I recently heard this question: “given that Congress is going to enact tax reform, should I delay establishing my estate plan?” The questioner reasoned that once Congress acts he would need to change his estate plan anyways. The short answer to this question is “no.” Get your estate plan now.
Firstly, the tax most individuals worry about—so called “death taxes”—are not likely to change to cause more tax. Congress is considering making the tax less onerous rather than more onerous. https://www.huffingtonpost.com/entry/tax-reform-estate-tax_us_59f0b291e4b0d094a5b68c4c.
Secondly, death taxes affect virtually no one. Roughly .2% of deaths in 2017 will result in a federal estate tax. It is estimated that of the 2.7 million people who will die in the United States in 2017, only 5,500 will pay any sort of death tax. The reason is that your estate must be roughly $5.5 million before any federal estate tax kicks in. http://www.taxpolicycenter.org/briefing-book/how-many-people-pay-estate-tax. Moreover, even if you currently have over 5.5 million in assets, at the time of your death, after 20 years of retirement, you will not have those assets. The money will be spent on your living expenses.
Lastly, and most importantly, tax planning is only a small portion of your estate plan. The most important part of the average estate plan involves the following:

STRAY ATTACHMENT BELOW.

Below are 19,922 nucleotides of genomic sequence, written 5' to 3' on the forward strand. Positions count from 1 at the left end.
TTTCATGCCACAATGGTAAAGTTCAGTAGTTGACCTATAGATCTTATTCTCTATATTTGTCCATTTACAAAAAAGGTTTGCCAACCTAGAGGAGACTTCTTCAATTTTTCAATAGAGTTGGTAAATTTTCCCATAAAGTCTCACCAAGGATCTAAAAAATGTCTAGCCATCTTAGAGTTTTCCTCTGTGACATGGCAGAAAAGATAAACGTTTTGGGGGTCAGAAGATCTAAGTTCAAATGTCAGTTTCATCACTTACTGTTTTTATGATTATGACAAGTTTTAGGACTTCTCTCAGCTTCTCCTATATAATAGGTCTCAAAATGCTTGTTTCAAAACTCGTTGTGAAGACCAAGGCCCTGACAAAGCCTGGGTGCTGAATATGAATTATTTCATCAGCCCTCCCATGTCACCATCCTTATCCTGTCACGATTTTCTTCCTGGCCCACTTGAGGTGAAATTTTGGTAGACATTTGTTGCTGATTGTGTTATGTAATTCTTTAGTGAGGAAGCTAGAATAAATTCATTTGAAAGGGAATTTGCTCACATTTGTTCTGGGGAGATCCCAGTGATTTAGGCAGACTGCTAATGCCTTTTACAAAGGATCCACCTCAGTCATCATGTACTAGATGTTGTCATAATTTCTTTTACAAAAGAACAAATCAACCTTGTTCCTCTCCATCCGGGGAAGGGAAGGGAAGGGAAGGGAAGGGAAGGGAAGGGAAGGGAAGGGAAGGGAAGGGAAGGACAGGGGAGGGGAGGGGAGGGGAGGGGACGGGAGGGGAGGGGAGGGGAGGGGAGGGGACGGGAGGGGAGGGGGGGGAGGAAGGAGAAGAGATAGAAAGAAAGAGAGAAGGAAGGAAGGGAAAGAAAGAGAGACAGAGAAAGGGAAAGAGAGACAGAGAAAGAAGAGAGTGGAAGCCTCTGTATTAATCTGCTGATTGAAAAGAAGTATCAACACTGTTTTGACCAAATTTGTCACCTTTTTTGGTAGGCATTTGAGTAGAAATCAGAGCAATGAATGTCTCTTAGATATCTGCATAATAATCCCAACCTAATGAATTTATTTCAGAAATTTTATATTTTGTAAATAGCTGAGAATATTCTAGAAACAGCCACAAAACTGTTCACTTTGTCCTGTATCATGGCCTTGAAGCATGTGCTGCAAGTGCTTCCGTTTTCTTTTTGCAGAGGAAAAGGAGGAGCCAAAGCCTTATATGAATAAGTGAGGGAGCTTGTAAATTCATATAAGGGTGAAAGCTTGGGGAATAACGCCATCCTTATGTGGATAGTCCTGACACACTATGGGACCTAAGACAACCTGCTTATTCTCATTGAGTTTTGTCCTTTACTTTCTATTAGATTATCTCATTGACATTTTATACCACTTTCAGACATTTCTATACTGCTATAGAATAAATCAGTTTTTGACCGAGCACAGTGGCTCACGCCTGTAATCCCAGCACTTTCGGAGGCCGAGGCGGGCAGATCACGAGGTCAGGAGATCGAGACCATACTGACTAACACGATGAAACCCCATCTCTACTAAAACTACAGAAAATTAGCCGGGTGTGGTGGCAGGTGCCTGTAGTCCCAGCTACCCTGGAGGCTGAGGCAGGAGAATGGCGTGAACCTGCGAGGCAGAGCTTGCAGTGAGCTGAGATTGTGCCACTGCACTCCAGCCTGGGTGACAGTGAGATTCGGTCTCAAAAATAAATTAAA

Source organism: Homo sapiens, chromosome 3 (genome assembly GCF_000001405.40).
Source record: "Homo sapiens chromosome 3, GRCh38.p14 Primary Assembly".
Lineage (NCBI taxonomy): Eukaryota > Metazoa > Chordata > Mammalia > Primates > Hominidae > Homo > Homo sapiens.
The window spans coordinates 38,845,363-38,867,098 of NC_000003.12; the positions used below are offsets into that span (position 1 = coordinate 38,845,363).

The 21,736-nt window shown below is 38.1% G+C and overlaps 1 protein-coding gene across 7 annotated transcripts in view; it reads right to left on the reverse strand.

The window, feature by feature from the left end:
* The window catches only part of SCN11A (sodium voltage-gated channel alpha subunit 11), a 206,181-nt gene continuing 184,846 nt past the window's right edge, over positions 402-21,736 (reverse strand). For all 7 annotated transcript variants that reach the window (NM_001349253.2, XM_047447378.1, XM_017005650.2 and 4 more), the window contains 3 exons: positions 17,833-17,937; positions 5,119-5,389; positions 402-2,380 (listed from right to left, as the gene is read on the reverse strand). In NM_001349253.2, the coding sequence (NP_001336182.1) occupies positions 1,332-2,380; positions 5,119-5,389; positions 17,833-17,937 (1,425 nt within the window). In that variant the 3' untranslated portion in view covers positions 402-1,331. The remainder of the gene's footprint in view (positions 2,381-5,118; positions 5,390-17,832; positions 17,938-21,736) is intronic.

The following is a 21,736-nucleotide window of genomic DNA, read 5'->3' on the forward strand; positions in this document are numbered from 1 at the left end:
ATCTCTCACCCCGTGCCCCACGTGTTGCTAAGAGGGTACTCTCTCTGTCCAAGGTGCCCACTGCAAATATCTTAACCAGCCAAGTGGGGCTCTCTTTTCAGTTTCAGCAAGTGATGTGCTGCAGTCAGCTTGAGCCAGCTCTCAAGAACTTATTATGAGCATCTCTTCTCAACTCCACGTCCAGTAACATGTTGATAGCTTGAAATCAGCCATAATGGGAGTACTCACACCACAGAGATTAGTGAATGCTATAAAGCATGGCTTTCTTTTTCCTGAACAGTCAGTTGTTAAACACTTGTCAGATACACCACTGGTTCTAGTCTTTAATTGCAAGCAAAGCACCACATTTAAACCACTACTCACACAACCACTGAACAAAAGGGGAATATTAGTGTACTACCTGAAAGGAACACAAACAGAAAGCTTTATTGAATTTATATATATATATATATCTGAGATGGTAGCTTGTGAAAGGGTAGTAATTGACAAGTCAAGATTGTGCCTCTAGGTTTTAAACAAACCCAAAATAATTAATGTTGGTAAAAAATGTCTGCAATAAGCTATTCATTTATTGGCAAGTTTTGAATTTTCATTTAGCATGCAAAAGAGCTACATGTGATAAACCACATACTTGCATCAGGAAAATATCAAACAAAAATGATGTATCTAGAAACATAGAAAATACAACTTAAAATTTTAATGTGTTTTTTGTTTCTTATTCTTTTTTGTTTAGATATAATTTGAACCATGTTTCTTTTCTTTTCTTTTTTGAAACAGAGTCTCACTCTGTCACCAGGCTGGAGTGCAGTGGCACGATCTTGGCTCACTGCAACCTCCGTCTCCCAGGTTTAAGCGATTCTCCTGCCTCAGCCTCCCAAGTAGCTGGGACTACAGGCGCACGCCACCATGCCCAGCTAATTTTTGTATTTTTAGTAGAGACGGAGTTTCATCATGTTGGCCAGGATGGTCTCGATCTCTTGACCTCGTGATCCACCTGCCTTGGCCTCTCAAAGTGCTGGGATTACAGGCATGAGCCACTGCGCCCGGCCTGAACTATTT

1. Determining who will care for your minor children.
2. Avoiding confusion created when a person is a spouse in a blended family and/or has kids from a prior relationship.
3. Avoiding the delay and costs associated with a probate.
4. Determining who will represent your estate at your death.
5. Determining how you will divide your assets at death.
6. Determining who will care for your finances when you are incapacitated.
7. Avoiding confusion that can be created when you fail to create an estate plan.
8. Determining how to pay your debts at death.
9. Keeping the “family peace” by having a well ordered estate that clearly communicates how you want your estate divided and who you want to provide for at death.
10. Creating that peace of mind that comes with good planning.
Of course, I am writing about Arizona law, this general information may not be right for your specific matter, and is not legal advice. I’d be happy to talk to you, so give me a call at Davis Miles McGuire Gardner, 480-733-6800, or reach me at firstname.lastname@example.org.